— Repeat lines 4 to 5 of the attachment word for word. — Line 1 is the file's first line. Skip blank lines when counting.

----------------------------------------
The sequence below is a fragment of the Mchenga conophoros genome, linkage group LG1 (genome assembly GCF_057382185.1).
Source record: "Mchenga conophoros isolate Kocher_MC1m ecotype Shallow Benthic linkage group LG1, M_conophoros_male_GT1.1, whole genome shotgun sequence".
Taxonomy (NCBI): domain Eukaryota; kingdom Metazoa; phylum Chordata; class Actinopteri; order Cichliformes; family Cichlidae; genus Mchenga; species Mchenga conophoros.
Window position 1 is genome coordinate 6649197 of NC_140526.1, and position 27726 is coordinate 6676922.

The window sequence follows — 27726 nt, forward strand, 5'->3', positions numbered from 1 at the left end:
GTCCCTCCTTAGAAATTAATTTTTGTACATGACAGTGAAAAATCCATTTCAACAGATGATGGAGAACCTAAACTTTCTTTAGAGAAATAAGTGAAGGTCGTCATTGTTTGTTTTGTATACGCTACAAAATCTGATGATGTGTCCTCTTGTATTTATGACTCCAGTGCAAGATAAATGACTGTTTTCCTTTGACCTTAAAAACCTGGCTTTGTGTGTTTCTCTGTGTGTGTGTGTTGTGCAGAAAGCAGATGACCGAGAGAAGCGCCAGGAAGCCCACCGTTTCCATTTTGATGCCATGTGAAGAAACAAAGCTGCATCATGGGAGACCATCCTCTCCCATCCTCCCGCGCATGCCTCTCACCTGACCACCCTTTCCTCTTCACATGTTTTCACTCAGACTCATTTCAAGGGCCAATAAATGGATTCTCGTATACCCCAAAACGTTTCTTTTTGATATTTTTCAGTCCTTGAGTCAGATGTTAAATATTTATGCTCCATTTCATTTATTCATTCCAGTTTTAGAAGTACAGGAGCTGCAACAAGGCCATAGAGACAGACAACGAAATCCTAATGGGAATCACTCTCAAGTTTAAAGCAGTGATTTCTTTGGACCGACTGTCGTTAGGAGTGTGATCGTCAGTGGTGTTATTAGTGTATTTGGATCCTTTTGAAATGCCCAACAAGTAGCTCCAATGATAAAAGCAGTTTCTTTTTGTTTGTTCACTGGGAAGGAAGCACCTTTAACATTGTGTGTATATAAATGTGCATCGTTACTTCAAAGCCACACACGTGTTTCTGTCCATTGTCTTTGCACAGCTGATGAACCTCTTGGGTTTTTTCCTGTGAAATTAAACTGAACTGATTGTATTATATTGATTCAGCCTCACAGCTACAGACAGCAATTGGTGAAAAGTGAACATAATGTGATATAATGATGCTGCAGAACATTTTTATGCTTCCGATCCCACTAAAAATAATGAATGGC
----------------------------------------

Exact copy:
Window position 1 is genome coordinate 6649197 of NC_140526.1, and position 27726 is coordinate 6676922.

The window sequence follows — 27726 nt, forward strand, 5'->3', positions numbered from 1 at the left end: